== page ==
Anemia was mild to moderate, as was observed by Pohowalla (1960).[9] The peripheral smear revealed mostly dimorphic picture followed by macrocytic and microcytic anemia, as observed in other studies.[11],[15],[18] Vitamin B12 levels were low in 50%, similar to Goraya and Kaur[11] Normal levels in the remaining 50% strengthens the belief that Vitamin B12 deficiency is not the only factor that plays a role in ITS. Only one patient had received Vitamin B12 before testing. Folic acid, protein, and albumin levels were normal, which suggests that the etiology is probably a micronutrient deficiency.

Although not statistically significant, we found low levels of serum magnesium in these children, the values being lower in those with tremors. Chhaparwal et al.[19] and Agarwal et al.[20] have shown the association of tremors with low magnesium levels.

Calcium levels were marginally reduced, similar to Agarwal et al.[20] Hypocalcemia and hypomagnesemia were found to be coexisting.

As in this syndrome, the etiology could not be pinpointed, treatment comprised of treatment of anemia as per etiology. A single intramuscular injection of Vitamin B12 was given to all patients at admission, 250 μg in age <1 year and 500 μg in age more than 1 year, followed by maintenance orally at 0.5–1.0 μg/day as multivitamin syrup. Patients who were Vitamin B12 deficient were given 250–500 μg intramuscular daily for 7 days, biweekly for 3 months and then monthly for 3 months. Multivitamins, iron, zinc, Vitamin C, magnesium, calcium in age-appropriate doses were given as suggested in the literature.[21]

ITS is a self-limiting condition and recovery is common,[14] but long-term follow-up cautions us about its benign and self-limiting nature, as observed by Kaul et al.[22] Duration of tremors was similar to as observed by other authors.[7],[11],[14] We used propranolol for 2 weeks in two children with generalized tremors that were causing feeding difficulty.


   Conclusion Top


From observations made in the study, it is still difficult to pinpoint a single etiological factor for ITS. The disease appears to result from multi-micronutrient deficiency, that can be present alone or in the association. In the present study, Vitamin B12, magnesium, and iron were found to be deficient. Estimation of zinc levels could not be done due to financial constraints. Normal levels of serum protein and albumin further points toward a micronutrient deficient state. It is, therefore, emphasized that ITS can be prevented through exclusive breastfeeding, initiation of complementary feeds at 6 months and ensuring adequate maternal nutrition, during and between successive pregnancies.

Financial support and sponsorship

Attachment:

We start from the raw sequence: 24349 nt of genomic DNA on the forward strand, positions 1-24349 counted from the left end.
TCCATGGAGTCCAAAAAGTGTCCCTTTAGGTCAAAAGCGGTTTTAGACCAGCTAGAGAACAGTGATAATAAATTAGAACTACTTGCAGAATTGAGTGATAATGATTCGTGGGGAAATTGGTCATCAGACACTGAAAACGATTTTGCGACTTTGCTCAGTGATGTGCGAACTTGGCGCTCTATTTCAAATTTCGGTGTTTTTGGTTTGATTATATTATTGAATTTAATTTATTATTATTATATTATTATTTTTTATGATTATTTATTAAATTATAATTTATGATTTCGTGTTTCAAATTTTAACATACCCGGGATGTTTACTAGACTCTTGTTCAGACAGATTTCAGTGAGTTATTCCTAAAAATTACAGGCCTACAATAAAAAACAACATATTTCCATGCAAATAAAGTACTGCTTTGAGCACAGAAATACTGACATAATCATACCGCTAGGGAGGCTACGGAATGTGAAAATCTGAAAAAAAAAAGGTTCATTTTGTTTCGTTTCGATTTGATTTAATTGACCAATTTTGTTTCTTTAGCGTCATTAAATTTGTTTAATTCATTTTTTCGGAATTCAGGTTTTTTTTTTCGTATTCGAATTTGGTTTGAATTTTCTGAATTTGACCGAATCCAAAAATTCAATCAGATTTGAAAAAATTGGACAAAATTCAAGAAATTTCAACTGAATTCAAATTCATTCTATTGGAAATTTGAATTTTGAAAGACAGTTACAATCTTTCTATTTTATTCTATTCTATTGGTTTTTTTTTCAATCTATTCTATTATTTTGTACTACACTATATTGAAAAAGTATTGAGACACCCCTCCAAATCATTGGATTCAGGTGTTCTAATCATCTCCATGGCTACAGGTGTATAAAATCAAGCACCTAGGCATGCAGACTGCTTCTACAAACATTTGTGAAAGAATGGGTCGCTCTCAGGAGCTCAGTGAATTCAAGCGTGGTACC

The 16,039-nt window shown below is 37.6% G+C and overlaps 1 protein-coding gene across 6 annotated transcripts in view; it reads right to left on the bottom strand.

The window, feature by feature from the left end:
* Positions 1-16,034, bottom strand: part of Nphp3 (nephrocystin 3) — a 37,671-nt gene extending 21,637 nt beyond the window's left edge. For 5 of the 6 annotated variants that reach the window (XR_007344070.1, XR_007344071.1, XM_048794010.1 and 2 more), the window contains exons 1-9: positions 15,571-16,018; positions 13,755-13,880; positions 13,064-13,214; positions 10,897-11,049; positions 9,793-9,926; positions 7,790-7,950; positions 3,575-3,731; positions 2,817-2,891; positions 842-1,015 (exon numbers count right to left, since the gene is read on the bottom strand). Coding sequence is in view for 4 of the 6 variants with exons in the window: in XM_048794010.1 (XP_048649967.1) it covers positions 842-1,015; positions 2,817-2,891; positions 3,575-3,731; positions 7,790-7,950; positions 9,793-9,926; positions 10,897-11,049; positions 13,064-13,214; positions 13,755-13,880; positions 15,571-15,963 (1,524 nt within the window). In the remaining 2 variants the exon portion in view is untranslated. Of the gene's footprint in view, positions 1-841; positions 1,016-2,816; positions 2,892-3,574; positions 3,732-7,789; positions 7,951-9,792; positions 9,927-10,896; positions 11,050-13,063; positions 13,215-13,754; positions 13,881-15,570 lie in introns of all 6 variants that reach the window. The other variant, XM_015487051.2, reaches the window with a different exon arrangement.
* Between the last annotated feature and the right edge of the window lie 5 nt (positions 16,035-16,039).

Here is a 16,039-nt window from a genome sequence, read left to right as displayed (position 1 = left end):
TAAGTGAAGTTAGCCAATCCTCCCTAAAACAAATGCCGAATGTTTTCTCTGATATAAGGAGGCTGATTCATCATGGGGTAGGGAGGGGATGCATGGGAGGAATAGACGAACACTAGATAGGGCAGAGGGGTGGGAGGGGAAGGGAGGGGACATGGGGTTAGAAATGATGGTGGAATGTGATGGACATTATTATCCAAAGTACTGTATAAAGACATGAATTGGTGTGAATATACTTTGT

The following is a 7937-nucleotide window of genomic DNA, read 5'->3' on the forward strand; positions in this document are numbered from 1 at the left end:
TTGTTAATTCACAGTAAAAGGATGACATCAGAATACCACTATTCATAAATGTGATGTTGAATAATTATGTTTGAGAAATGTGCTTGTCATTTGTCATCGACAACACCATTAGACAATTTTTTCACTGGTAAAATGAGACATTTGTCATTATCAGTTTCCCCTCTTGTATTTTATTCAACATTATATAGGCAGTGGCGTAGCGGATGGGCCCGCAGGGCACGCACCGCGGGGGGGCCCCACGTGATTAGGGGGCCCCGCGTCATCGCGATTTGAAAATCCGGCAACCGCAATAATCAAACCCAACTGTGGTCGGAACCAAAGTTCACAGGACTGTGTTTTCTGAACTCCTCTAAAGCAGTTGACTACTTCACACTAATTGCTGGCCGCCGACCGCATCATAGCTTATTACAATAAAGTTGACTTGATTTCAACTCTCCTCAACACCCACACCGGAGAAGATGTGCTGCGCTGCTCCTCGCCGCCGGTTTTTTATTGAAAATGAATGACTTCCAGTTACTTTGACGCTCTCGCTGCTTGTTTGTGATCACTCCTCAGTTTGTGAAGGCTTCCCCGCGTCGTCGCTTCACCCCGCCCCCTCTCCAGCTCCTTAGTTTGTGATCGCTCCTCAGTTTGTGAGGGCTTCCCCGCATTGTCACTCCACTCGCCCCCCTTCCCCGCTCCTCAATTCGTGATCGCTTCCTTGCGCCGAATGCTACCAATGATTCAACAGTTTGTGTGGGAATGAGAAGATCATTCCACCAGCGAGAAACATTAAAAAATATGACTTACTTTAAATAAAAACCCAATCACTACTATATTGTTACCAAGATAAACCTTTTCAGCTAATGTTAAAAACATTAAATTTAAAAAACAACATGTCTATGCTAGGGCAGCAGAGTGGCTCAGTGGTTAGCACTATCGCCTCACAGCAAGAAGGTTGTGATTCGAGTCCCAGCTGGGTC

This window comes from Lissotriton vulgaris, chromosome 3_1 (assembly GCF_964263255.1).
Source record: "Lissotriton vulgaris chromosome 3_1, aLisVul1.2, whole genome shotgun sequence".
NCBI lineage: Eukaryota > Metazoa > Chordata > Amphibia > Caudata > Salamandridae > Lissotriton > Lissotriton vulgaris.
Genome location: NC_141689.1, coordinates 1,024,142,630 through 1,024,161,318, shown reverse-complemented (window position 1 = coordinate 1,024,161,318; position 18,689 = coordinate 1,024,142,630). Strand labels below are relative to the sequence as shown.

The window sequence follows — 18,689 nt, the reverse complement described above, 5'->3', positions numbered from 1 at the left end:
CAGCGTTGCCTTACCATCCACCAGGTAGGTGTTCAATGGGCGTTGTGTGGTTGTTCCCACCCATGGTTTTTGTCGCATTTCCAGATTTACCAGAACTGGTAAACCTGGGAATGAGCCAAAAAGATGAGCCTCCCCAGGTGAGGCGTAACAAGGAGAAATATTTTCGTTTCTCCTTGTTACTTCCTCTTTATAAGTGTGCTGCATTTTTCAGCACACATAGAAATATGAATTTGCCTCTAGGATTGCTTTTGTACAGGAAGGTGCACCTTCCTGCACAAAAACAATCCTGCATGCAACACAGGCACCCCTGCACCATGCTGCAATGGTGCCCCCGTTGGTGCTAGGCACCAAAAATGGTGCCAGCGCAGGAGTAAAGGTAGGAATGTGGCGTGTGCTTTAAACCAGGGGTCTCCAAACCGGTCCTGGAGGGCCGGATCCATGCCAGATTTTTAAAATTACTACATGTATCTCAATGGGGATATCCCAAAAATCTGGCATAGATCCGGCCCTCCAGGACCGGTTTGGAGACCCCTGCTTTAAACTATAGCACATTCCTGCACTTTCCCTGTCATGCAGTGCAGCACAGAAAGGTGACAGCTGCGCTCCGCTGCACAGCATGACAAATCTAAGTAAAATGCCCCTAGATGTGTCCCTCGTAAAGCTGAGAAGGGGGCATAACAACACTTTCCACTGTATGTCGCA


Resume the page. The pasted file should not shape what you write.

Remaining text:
Nil.

Conflicts of interest

There are no conflicts of interest.



 
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Ratageri VH, Shepur TA, Patil MM, Hakeem MA. Scurvy in infantile tremor syndrome. Indian J Pediatr 2005;72:883-4.  Back to cited text no. 5
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Thora S, Mehta N. Cranial neuroimaging in infantile tremor syndrome (ITS). Indian Pediatr 2007;44:218-20.  Back to cited text no. 6
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7.
Sirolia V, Arya S. Study of clinical profile and estimation of Vitamin B12 level in infantile and pre-infantile tremor syndrome. J Evol Med Dent Sci 2014;40:10134-7.  Back to cited text no. 7
    
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Charles C, Garg BK, Srivastava JR. Infantile tremor syndrome. Indian J Pediatr 1969;36:213-8.  Back to cited text no. 8
    
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Goraya JS, Kaur S. Infantile tremor syndrome - Down but not out. Indian Pediatr 2015;52:249-50.  Back to cited text no. 11
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Sharda B, Bhandari B. Infantile tremor syndrome. Indian Pediatr 1987;24:415-21.  Back to cited text no. 12
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Bajpai PC, Misra PK. Follow-up studies in infantile tremor syndrome. Indian J Med Res 1972;60:1711-7.  Back to cited text no. 14
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Holla RG, Prasad AN. Infantile Tremor Syndrome. Med J Armed Forces India 2010;66:186-7.  Back to cited text no. 15
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Singla DA, Sharma M, Sharma S, Sharma V. The changing profile of infantile tremor syndrome in hilly terrain of India. J Neurosci Rural Pract 2015;6:610-2.  Back to cited text no. 16
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Ratageri VH, Shepur TA, Byakod S. Infantile tremor syndrome new observations. Curr Pediatr Res 2006;10:9-11.  Back to cited text no. 17
    
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Mahajan CM, Walia BN, Perkash A. Anaemias in infantile tremor syndrome. Indian J Pediatr 1971;38:362-4.  Back to cited text no. 18
    
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Chhaparwal BC, Singh SD, Mehta S, Pohowalla JN. Magnesium levels in serum and in C.S.F. in “meningo-encephalitic syndrome” (tremor syndrome). Indian J Pediatr 1971;38:331-3.  Back to cited text no. 19
    
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Agarwal R, Singh RN, Gupta BD, Agarwal DK, Arora AK. Serum magnesium, calcium, zinc in infantile tremor syndrome. Indian Pediatr 1993;30:374-6.  Back to cited text no. 20
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Gupte S, editor. Infantile tremor syndrome. In: The Short Textbook of Paediatrics. 10th ed. New Delhi: Jaypee Brothers; 2004. p. 716-9.  Back to cited text no. 21
    
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  [Table 1], [Table 2], [Table 3], [Table 4], [Table 5]